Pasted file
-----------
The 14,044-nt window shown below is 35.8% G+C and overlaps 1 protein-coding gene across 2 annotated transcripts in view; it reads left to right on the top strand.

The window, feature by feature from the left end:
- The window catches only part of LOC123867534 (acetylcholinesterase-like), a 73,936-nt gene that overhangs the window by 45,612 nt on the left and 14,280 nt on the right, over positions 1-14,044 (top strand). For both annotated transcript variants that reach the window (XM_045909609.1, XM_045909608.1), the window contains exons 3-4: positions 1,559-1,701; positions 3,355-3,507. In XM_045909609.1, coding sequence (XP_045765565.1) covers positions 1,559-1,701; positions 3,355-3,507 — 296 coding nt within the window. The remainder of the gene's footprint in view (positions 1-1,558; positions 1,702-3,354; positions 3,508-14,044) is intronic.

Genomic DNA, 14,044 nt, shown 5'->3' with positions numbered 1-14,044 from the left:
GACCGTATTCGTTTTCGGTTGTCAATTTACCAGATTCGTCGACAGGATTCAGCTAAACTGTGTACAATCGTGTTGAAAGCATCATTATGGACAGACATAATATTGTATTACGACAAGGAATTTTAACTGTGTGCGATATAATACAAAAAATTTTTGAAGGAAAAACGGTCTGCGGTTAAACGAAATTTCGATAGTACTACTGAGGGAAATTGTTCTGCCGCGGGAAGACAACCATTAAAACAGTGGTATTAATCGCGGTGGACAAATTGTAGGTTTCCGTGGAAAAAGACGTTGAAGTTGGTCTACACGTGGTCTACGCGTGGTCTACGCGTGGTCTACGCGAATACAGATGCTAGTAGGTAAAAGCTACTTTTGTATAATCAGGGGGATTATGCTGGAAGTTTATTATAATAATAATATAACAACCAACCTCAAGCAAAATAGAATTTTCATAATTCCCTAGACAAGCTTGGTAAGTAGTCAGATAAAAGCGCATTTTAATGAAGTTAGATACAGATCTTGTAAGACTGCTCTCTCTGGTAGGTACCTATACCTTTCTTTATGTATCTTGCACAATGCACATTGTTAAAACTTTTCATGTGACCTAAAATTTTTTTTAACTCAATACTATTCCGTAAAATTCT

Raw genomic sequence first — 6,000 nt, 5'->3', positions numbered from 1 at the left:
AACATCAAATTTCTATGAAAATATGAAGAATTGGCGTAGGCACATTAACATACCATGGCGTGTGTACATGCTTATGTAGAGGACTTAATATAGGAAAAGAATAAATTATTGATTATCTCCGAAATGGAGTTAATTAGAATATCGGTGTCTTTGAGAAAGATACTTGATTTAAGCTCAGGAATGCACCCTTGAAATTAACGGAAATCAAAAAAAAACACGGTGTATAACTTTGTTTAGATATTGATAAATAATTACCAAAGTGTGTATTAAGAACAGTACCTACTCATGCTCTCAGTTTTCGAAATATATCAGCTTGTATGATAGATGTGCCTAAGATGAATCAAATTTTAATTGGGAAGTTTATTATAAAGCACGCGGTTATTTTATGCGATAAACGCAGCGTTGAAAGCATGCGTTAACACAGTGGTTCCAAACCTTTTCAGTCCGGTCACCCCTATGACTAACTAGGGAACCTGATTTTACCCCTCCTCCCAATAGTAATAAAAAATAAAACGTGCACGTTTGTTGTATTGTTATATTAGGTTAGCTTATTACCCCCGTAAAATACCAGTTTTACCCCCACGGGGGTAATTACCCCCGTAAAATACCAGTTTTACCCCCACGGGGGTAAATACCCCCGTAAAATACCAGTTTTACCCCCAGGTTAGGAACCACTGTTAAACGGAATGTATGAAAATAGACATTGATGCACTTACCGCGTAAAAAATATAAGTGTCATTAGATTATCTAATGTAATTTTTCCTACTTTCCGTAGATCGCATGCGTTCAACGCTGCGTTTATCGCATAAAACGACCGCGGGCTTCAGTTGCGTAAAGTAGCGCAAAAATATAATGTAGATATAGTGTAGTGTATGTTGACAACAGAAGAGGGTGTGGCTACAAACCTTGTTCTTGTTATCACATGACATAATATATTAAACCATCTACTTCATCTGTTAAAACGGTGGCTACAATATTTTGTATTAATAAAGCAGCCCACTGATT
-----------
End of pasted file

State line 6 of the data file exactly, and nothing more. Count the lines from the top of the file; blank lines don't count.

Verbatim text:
Raw genomic sequence first — 6,000 nt, 5'->3', positions numbered from 1 at the left: